Grammar VAE [1] is an approach to generating strings that leverages grammatical rules to generate only syntactically valid strings. These rules are defined so long as the underlying language is context-free. The most interesting example from the paper, and the one that has been built upon [2], is that of de-novo drug design where the result is syntactically valid SMILES strings that represent molecules. However, if you attempt to use the same grammar the authors used to parse SMILES strings that aren’t in the dataset you will find that it is not fit for purpose because it was designed to handle the relatively small subset of ZINC that the authors trained on. Starting from the Balsa [3] grammar and the OpenSMILES spec [4], I have produced a new grammar that is able to parse all SMILES strings in BindingDB [5] after conversion to canonical form by rdkit [6]. Note that some of these strings have features that are discarded by rdkit, these features may be missing from this grammer (e.g. “ |r|” appeared at the end of some of them for some reason). Here is a link to a tiny github repo that has the most up-to-date version of the file.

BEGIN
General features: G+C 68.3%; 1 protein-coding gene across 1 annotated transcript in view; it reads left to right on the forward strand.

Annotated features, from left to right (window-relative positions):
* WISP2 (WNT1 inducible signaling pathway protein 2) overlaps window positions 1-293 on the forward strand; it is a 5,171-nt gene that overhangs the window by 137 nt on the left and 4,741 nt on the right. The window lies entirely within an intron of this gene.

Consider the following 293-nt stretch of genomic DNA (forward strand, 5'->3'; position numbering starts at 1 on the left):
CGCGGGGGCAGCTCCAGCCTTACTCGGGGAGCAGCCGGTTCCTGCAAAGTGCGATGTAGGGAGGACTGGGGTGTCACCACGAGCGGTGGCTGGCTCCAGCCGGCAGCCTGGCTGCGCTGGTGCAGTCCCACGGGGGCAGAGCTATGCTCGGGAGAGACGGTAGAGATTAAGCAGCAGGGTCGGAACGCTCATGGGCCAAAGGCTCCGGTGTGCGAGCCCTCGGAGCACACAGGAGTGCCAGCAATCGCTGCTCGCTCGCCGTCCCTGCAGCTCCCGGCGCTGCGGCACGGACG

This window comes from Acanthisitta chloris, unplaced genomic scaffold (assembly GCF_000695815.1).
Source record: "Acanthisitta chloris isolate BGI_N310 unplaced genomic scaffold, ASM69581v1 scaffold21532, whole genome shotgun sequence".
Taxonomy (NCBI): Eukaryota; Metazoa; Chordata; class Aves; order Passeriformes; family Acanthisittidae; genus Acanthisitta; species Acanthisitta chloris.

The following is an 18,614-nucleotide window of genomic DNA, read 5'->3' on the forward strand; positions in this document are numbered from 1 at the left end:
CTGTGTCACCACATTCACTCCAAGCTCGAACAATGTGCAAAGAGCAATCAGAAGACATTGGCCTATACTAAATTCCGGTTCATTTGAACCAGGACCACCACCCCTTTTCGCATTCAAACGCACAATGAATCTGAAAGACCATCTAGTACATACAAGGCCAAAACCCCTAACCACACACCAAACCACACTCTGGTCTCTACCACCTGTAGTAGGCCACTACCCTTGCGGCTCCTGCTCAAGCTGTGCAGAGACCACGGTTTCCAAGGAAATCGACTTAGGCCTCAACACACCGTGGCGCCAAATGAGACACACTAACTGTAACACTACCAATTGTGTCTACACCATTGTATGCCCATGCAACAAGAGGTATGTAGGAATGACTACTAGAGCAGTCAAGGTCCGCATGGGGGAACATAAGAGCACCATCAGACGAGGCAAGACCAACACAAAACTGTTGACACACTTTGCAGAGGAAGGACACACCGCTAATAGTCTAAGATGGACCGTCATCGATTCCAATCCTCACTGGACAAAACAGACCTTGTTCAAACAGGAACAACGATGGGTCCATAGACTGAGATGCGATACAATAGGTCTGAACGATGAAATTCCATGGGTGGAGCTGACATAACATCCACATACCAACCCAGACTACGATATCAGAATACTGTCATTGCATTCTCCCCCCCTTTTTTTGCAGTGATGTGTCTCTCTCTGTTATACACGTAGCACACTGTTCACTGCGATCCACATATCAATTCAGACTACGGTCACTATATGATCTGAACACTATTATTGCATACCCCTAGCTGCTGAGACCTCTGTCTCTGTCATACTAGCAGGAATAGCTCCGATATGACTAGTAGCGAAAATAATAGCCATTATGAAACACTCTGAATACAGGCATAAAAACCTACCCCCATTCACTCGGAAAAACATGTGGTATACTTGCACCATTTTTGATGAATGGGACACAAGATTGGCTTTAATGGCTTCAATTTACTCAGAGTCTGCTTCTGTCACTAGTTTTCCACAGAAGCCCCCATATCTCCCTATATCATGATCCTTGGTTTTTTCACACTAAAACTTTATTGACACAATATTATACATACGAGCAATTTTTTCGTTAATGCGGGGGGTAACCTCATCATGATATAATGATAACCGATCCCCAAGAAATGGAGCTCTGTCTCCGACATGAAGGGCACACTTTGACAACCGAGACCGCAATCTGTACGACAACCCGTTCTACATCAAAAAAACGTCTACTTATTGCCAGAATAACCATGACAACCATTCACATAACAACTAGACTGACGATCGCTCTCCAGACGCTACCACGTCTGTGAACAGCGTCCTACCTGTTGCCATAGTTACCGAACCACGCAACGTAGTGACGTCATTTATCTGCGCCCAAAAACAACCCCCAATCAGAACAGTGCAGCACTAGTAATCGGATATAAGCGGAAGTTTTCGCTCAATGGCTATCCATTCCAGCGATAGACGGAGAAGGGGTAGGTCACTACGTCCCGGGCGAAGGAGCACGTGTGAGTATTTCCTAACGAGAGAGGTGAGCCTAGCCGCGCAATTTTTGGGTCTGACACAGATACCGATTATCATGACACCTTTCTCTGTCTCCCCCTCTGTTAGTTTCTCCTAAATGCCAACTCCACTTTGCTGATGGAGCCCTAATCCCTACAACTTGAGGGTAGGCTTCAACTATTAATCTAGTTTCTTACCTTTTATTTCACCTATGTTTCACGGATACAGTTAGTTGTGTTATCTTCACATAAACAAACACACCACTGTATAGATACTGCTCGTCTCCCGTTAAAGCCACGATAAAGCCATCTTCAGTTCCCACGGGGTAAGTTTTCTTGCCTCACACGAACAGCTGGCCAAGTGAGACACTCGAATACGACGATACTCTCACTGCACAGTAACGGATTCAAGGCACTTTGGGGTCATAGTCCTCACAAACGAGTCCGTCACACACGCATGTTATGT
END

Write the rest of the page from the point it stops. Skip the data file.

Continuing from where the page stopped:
Philosophically I did not follow the approach that others have in the construction of this grammar. Other SMILES grammars online are not able to parse all of the strings that this grammar can because they try to model molecules with explicit constraints on valence, and other chemistry baked in. The grammar is the wrong layer of abstraction to add these constraints. The grammar should ensure that strings that do not represent something recognizable in the language are not accepted. Constraints on what a sensible input to the pipeline is, in this case applying the laws of chemistry, should be imposed after the parse has been completed. That is because the grammar is about hierarchy and syntactic correctness at expressing the discrete structure being represented. It is therefore certain to be overly constrained if its role is broadened. This can be seen by the fact that hypervalent molecules are present in more than a couple binding interaction experiments in BindingDB. Of course, a natural counter to this would be to broaden what is acceptable as counterexamples occur in the dataset, but that is not the approach I have taken.